This piece was first published in The Scotsman and is available online athttp://www.scotsman.com/news/no-need-to-put-up-with-patent-nonsense-1-3725500
The medical devices market is a major contributor to the overall healthcare industry. Continuing escalation of conditions and diseases in areas such as cardiovascular medicine, oncology, neurology and respiratory medicine is driving the search for new and improved devices for use in treatment, prevention and/or diagnosis. Cardiovascular devices, orthopaedic devices and diagnostic imaging devices are the main revenue generators for the medical devices industry at the moment.
As a consequence, this sector has experienced considerable growth over the last few years, with global revenues reportedly expected to be worth approximately £206 billion in 2017, which will represent an increase of about 6 per cent since 2011.
At the same time, medical technologies are at the forefront of patenting activity in Europe. The 2014 Annual Report recently published by the European Patent Office (EPO) ranks medical technology as the top technical field with 11,124 patent applications filed in that period. In terms of development, medical technology also shows significant progress with a 3.2 per cent increase in the number of filings in 2014 over the previous year.
This substantial growth demonstrates that, in this sector, the pursuit of patent protection remains a crucial part of the asset portfolio. Indeed, many applicants are successful in obtaining patent protection for their innovations in the field of medical devices.
In the medical field, patents routinely embrace new compounds, compositions and medicines but in Europe there are constraints on what can be protected. Specifically, under European law, methods of treatment of the human body are excluded from patentability. For example, a European patent cannot relate to a method of treating cancer by surgically removing a tumour. However, the exclusion can be circumvented by directing a patent application in the use of a particular “substance or composition” (for example a medicine) in a method of treatment. In this way, a new drug for use in the treatment of cancer could be patentable.
It is also possible to obtain patent protection in Europe for the new use of a known medicine. For example, if drug “A” has been known for some time, but it is discovered that drug “A” is particularly effective in the treatment of disease “X”, it may still be possible to obtain patent protection for drug “A” used in the treatment of disease “X”.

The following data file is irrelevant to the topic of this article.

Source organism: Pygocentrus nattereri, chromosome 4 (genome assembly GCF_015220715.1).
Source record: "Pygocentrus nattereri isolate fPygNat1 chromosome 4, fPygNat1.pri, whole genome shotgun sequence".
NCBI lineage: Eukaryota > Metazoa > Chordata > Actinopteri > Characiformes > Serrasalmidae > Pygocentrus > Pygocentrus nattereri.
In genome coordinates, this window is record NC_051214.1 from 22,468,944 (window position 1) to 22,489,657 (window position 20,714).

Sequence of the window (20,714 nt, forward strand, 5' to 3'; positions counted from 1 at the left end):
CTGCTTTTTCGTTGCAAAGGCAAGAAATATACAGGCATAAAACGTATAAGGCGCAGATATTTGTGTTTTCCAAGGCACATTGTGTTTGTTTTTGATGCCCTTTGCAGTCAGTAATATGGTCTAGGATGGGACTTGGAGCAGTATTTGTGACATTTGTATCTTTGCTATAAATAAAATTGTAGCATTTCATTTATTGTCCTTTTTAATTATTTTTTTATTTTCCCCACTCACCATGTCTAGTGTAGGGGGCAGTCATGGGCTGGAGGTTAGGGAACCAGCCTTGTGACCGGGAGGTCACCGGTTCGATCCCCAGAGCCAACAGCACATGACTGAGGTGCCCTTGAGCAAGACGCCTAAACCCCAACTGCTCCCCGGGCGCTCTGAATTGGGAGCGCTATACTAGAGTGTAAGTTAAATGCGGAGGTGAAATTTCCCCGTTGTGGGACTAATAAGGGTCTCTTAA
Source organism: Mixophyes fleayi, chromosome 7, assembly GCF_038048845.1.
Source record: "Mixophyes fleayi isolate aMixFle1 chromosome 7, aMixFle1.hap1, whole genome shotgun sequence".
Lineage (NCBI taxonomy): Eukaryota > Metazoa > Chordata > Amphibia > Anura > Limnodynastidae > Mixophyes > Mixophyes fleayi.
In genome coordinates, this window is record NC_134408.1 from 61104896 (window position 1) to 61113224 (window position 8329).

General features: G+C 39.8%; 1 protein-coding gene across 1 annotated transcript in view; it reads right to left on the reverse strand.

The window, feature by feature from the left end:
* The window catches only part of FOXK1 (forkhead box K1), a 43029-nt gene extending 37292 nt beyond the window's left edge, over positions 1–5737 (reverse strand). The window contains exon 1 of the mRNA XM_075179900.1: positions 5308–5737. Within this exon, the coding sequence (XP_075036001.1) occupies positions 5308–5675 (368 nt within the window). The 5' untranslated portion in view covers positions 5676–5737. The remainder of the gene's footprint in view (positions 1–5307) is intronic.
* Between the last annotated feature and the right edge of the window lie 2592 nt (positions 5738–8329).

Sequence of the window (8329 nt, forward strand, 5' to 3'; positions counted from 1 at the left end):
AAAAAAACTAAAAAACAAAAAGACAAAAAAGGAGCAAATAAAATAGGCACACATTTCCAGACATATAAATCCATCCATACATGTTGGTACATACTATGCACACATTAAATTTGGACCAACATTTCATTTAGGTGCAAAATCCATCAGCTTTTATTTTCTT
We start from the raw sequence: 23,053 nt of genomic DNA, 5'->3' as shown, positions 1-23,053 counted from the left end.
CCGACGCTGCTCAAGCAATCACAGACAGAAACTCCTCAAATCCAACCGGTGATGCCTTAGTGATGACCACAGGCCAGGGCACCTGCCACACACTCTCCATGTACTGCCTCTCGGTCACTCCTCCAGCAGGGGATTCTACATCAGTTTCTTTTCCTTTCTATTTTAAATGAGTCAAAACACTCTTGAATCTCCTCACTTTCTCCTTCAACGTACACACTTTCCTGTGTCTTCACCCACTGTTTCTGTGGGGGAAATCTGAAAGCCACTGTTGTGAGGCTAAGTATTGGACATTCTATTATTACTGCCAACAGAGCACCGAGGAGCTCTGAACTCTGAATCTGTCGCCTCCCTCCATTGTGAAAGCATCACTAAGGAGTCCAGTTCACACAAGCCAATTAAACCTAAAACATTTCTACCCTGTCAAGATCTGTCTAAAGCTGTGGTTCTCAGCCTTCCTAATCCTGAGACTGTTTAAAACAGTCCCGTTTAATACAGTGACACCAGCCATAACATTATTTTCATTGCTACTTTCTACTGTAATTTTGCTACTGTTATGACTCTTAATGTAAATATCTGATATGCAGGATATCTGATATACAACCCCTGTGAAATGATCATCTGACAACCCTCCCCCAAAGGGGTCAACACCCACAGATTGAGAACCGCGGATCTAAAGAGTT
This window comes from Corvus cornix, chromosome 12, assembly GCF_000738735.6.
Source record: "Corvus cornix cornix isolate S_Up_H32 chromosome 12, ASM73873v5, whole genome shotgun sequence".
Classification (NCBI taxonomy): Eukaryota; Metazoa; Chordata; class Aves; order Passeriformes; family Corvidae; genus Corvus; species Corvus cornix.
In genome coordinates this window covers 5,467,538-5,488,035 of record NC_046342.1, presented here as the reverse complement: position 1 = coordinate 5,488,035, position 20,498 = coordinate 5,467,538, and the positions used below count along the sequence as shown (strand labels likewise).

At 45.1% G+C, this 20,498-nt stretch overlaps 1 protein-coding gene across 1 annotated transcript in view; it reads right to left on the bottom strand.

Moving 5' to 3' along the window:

However, there is currently a disconnect where a known substance/composition or medical device is used in a new method of treatment. While current legal provisions make it possible to protect a medicine when used in a new method of treatment, those same provisions may not apply to medical devices.
This question was considered in depth during a recent case brought before the EPO. The technology related to a dialysis membrane to reduce the levels of free light chain molecules (a constituent of immunoglobulins), a particular substance found in a patient during blood dialysis. Although dialysis membranes of a similar construction have been publicly disclosed in the past, the entity applying for patent protection argued that the specific use of this membrane for the treatment of a specific medical condition was in fact new and should be considered for patent protection.
In short, the key question was whether or not the dialysis membrane could actually be considered to be a “substance or composition” (in which case its new medical use may be patentable) rather than purely a device (in which case its new medical use would not be patentable).
The decision reached by the EPO was that the term “substance or composition” does not extend to a medical product. Of course there will always be exceptions. In this case one would be if the medical product contained an active ingredient which provides a specific therapeutic effect and the device simply served as a carrier for this active ingredient.
This decision is significantly relevant to the medical profession as they continue to develop new treatments. If the EPO had reached a different conclusion it could have paved the way for patenting new therapeutic uses of known medical devices. However, as things are, this possibility appears to have been eliminated – at least until the next twist in the tale. This decision should not come as a surprise to anyone working in the field of medical devices. For most, it will simply confirm what was previously understood to be already the case.
Many consider the options currently available to obtain patent protection for medical devices to be adequate to protect innovative ideas. With the recent trends observed in the growth of patenting in the medical technology sector in Scotland and the UK, the medical industry should be full of confidence as it looks to the future.